The Chicago Cubs named Javier Baez and Brooks Raley their minor league Player and Pitcher of the Month for July, and this month I cannot argue. I am doing exactly the same thing. Baez has been as good a hitter as anyone in the farm system lately (except for one flaw), and Raley’s numbers in July would be good at any level. When you realize he was pitching in the Pacific Coast League, the decision became easy.

But this was a lot closer than I first thought it would be. Baez in particular took the top honor by a thin margin over another infield prospect who has been quietly hitting up a storm in the low minors.

Hitter Of The Month
Javier Baez.

Runner Up: Gioskar Amaya.

We all know what Baez has been doing lately. He finished July with a line of .368/.397/.679. Just in that one month he hit three triples, seven home runs, and stole eight bases. He has had a few bad games, but for the most part he was clearly the best player on the field no matter what field he was on.

But he only walked twice. Yes, he hit .368 and guys who hit .368 don’t need to draw a lot of walks, but this isn’t a case of not drawing lots of walks. He only walked twice in an entire month. I used to get on to Josh Vitters (who also had a nice month) for his low walk rate, but his was at least higher than 2%. Baez had a BB% of just 1.7% for the month, down from 6.8% in June. Despite hitting .035 higher than he did in June, his OBP actually went down from June to July. That’s a problem.

Baez is a very good hitter, but very good hitters should not be walking at a rate of 1.7% over any extended period of at bats. However, the 6.8% number in June strongly suggests that he can work counts and can earn the free pass. That is reassuring enough that I am only slightly concerned about this being an ongoing issue, but it is an area that I will be watching very closely in the future.

And that brings me to Gioskar Amaya. In July the second baseman hit .330/.407/.567 for Short Season A Boise. His four triples, four home runs, and six stolen bases do not quite match Baez, but his 13 walks against 20 strikeouts for the month do stand out. Because Baez enjoyed his success at slightly higher level and at about the same age as Amaya, Baez is the clear winner this month. But don’t dismiss Amaya. In a farm system that is deep with potential second basemen, Amaya might just be the best of the bunch.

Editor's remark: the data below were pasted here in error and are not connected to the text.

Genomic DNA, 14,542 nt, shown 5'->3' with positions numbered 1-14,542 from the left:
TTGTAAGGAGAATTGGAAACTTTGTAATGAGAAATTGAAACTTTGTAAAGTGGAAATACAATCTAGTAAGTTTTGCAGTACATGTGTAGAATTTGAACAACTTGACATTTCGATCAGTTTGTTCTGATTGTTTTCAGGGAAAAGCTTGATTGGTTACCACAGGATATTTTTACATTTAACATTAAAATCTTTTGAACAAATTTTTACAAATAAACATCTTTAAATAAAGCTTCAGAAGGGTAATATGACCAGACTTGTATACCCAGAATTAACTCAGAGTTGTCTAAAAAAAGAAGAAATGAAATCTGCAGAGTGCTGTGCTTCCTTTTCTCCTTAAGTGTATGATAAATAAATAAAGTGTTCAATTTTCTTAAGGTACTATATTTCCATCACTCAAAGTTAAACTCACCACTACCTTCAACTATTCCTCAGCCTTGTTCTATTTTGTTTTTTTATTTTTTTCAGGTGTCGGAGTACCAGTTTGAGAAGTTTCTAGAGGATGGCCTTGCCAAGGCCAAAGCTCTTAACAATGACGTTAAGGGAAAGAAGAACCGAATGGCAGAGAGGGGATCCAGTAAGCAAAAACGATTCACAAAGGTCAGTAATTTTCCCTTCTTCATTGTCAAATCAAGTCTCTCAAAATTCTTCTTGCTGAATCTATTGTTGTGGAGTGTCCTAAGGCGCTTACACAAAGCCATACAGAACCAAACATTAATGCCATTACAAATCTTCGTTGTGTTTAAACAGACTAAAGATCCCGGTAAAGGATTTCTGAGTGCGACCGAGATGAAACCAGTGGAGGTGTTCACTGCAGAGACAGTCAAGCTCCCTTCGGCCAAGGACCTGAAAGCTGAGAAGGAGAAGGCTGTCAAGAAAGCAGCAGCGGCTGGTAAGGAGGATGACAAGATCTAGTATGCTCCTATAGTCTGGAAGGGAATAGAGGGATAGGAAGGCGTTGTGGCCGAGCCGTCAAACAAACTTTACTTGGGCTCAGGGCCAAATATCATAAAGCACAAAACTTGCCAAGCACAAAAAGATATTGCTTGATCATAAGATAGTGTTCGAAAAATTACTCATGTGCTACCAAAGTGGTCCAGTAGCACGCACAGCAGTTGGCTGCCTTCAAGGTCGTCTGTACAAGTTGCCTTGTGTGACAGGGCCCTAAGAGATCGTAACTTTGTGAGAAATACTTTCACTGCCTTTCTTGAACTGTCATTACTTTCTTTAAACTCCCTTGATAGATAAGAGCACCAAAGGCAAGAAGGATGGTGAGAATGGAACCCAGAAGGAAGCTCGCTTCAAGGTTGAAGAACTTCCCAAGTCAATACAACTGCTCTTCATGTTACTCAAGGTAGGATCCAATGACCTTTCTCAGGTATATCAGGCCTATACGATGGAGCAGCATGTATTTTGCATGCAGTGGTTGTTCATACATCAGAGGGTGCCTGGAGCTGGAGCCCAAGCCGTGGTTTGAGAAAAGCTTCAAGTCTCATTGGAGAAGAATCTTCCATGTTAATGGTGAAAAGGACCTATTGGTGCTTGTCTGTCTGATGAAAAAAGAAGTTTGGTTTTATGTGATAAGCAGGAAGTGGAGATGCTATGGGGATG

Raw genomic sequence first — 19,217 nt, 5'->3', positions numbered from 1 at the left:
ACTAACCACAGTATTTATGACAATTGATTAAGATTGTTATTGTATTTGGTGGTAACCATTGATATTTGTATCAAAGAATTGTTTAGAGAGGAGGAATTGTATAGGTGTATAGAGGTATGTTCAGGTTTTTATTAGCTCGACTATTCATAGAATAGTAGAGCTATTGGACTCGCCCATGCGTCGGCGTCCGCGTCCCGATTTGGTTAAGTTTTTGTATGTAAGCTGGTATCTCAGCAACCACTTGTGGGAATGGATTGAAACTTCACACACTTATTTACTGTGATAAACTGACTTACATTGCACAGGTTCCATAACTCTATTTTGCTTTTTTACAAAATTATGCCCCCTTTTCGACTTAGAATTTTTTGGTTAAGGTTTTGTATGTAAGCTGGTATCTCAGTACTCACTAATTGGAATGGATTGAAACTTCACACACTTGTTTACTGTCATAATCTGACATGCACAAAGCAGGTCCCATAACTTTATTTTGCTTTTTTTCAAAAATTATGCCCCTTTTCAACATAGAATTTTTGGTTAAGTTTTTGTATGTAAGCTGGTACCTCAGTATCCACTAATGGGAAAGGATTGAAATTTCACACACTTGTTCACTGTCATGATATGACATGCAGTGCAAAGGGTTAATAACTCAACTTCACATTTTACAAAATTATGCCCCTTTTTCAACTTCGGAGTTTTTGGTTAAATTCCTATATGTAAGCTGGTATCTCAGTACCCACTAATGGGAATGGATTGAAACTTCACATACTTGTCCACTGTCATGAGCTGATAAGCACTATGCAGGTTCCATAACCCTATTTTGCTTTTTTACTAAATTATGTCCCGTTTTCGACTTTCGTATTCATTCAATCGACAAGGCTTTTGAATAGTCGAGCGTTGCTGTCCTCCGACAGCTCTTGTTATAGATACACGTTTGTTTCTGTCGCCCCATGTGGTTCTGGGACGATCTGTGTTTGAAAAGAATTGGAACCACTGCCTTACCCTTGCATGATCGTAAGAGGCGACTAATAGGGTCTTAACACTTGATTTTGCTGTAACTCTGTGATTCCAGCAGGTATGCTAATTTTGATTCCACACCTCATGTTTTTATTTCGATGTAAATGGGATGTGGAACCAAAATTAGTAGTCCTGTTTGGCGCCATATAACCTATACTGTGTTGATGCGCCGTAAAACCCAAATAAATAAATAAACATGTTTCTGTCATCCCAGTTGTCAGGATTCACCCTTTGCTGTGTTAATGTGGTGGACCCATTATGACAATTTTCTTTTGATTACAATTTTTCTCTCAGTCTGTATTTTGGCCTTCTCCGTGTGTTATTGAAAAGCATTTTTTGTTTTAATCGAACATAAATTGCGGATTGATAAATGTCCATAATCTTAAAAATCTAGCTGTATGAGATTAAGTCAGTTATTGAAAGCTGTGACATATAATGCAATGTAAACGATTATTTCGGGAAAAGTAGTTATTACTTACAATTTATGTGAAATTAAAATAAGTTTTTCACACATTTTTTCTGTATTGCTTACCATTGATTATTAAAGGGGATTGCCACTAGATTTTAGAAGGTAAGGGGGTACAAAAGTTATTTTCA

Pitcher of the Month
Brooks Raley

Raley did not win a game in July, but that does not matter, because wins are among the most worthless stats for pitchers anyway. His 0-4 record masked an ERA of 2.12, an opponents batting average of .254, a GO/AO of 1.58, and 28 strikeouts in 29.2 innings. That is a good month for any pitcher at any level; it is doubly impressive coming in the Pacific Coast League. His worst start of the month came in Albuquerque on July 23, but even in that phone booth of a Little League launching pad he managed to limit the damage to just two earned runs.

The Cubs’ front office is thought to prefer left handed starters, and Raley is a decent one. He is likely a back of the rotation starter at best, but I would not be at all surprised if Raley and fellow Iowa lefty Chris Rusin have a chance to take the No. 4 and No. 5 slots in the Cubs rotation within the next year.

Breakout Performance
Greg Rohan

Ever since Anthony Rizzo was promoted to Chicago the Iowa Cubs have had a revolving door at first base. Finally, at the beginning of August, Greg Rohan was promoted to fill that void.

That promotion was somewhat surprising considering that Rohan had been in Daytona as late as June. The corner infielder had hit at every stop in the minors, but he just couldn’t seem to make any headway in a Cubs system that featured other good hitting corner infielders ahead of him. Finally in July he was bumped up to Tennessee. He did not waste the opportunity.